“Who’s at the center of your prayers?” I’ve started off with this question during most of my talks at Basileia, InterVarsity’s Spring Leadership Retreat for New York and New Jersey.
It’s an important thing to ask. We know that God should be at the center. But money, comfort, and safety too often take center stage in our prayers. While praying for these things isn’t necessarily wrong, our fixation on them reveals what we believe about God: that he’s not a good provider, the giver of peace, or all-powerful.
Matthew 13:44, one of my favorite parables, shows what happens when we do put God at the center. Here Jesus explained, “The kingdom of heaven is like treasure hidden in a field. When a man found it, he hid it again, and then in his joy went and sold all he had and bought that field.” I’ve always thought this is a beautiful illustration of people who weren’t followers of Jesus having life-transforming encounters with him.
Saying Yes to Sacrifice
Seeing students and faculty have those kinds of life-transforming encounters with Jesus is what we long for most at InterVarsity.
One of my favorite examples of this was with EC*, a student from Rutgers University–Newark (RU-N). EC is an incredibly intelligent and motivated woman who was on track to graduate early and already had an internship with New Jersey’s governor lined up after graduation! She also has a heart for helping people encounter Jesus. Throughout college, she studied Scripture with several different students, inviting them into deeper intimacy with God. She reached a point where she was studying Scripture with so many people that she had to merge them all into a Bible study because she couldn’t manage meeting with everyone separately!
This past spring, EC heard about Basileia and decided to invite her whole small group. On the second day, we talked about the ways that God was speaking to all of us. EC heard an invitation from him to stay an additional semester at RU-N—and give up her internship with the governor—so she could plant a witnessing community in a new corner of campus. She said yes!
EC’s yes to Jesus meant a huge sacrifice. She had to give up the prestige and opportunities that came with the internship with the governor. She had to give up other people’s praise and approval. And she had to give up time and money to continue being a student.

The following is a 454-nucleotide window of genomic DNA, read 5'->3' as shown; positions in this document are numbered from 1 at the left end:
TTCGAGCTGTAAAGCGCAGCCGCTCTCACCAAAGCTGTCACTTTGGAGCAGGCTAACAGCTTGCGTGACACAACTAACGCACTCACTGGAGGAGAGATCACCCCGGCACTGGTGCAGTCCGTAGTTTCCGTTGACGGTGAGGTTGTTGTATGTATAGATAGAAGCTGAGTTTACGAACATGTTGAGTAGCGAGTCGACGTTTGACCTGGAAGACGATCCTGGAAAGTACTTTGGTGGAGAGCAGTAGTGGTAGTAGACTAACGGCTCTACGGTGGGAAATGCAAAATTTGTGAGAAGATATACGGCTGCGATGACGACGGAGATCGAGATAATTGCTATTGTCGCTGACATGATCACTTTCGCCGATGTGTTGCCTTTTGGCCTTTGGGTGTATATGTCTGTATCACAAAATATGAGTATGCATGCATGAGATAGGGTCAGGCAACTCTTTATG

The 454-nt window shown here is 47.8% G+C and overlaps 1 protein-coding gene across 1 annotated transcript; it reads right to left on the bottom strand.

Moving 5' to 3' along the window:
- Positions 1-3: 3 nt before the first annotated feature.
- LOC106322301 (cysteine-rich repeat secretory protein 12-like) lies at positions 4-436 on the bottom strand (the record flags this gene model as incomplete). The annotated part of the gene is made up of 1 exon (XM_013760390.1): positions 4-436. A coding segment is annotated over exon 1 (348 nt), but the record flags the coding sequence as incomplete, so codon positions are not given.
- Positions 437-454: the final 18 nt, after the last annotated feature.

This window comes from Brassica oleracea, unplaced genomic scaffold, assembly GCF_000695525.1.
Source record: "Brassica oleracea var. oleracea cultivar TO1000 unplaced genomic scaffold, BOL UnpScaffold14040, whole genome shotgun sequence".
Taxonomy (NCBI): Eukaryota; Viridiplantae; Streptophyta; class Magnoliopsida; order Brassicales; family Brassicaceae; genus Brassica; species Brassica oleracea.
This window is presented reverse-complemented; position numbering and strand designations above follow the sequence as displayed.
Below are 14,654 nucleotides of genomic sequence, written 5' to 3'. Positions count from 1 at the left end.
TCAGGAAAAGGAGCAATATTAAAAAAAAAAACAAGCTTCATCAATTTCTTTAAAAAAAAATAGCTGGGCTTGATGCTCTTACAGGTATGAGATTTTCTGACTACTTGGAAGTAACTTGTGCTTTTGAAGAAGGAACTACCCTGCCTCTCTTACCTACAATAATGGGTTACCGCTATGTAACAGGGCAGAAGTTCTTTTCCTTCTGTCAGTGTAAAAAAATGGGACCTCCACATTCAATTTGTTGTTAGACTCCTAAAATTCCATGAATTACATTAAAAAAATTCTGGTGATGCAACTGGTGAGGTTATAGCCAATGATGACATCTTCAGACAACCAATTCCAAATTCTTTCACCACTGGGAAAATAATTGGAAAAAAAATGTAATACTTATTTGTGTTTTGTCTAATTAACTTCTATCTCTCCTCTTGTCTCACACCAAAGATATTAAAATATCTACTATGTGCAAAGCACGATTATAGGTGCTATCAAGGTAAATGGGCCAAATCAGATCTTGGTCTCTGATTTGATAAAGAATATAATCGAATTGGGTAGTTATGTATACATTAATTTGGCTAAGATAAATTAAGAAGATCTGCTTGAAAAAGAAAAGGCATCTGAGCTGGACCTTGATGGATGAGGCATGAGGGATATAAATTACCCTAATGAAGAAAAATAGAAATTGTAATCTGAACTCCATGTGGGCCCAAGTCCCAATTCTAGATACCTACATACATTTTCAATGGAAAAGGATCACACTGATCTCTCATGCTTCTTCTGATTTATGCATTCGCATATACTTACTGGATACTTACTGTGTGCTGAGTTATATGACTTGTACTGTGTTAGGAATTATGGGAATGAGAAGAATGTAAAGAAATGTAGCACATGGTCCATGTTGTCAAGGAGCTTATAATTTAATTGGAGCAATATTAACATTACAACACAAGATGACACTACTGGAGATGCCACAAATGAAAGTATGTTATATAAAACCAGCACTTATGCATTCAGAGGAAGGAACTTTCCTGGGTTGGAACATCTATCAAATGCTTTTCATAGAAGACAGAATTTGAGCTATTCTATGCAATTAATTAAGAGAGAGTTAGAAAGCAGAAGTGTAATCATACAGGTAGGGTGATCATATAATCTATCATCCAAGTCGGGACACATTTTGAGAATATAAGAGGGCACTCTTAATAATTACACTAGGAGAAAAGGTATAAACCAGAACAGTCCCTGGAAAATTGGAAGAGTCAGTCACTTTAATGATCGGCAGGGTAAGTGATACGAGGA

But EC believed that a yes to Jesus was better than a yes to the governor. As she grew in her relationship with Jesus, EC came to see that God’s love and praise was greater than that of any person. She also knew that Jesus was the provider of all things, including opportunities and money, and could trust him with her future.
Just like the parable, EC “sold” what she had, so she could follow Jesus’ calling. She knew Jesus was the far greater treasure.
I wonder, though, if this parable about buying the field isn’t just about new followers of Jesus. What if it’s also for people who’ve been following Jesus for years?
In Luke 5, we meet Simon the fisherman for the first time. The story opens with Jesus giving Simon some fishing tips after a difficult night’s work. Simon listened and ended up catching so many fish that the nets began to break! He even needed help from other fishermen to bring in his catch. It was through this interaction that Simon, and a few other fishermen, saw Jesus’ power and providence and said yes to following Jesus. He gave up or “sold” everything he had because he realized Jesus was far more valuable than his career or his catch.
Three years later after Jesus had just died on the cross, Simon (now called Peter) had a similar interaction with Jesus in John 21. Peter and a few other disciples went back to fishing and once again struggled to catch anything. But then Jesus appeared and gave a few tips, and Peter couldn’t even haul in his massive catch.
The disciples immediately recognized him and rushed back to shore to have breakfast with him. Afterward, Jesus told Peter that he was going to die a pretty awful death and then invited Peter to follow him. Even though it’s not mentioned in this passage, Peter’s actions in Acts testify that he said yes to Jesus again, willing to “sell” his life because he knew Jesus, a man who rose from the dead, held far greater value than his own life!
Just like Peter, EC has grown in her understanding of God and his love for her through Scripture, prayer, and her experiences. As her understanding of God’s greatness and value has increased, he’s called her to say yes with more and more of her life.
God’s inviting us all into a life like Peter and EC. Saying yes to Jesus isn’t something we just do when we first follow him but something we’re constantly being invited into as we grow. And while God calls us to do some radical things, like giving up internships with governors and even our lives, he’s made it abundantly clear that he’s worth selling everything for.
God, would you open our eyes to see the truth of who you are? That you’re great, mighty, and worth every sacrifice. Would you reveal to us your glory so that we would say yes to you?!
Shawn Abraham is a Campus Staff Minister currently serving at the College of Staten Island in New York City, where’s he’s currently planting a multiethnic chapter. You can support his ministry at https://donate.intervarsity.org/donate#21707.
But I believe, as a follower of Christ, that it is essential to be an intentional, active member of a church community. Membership facilitates opportunities for vulnerable relationships and accountability.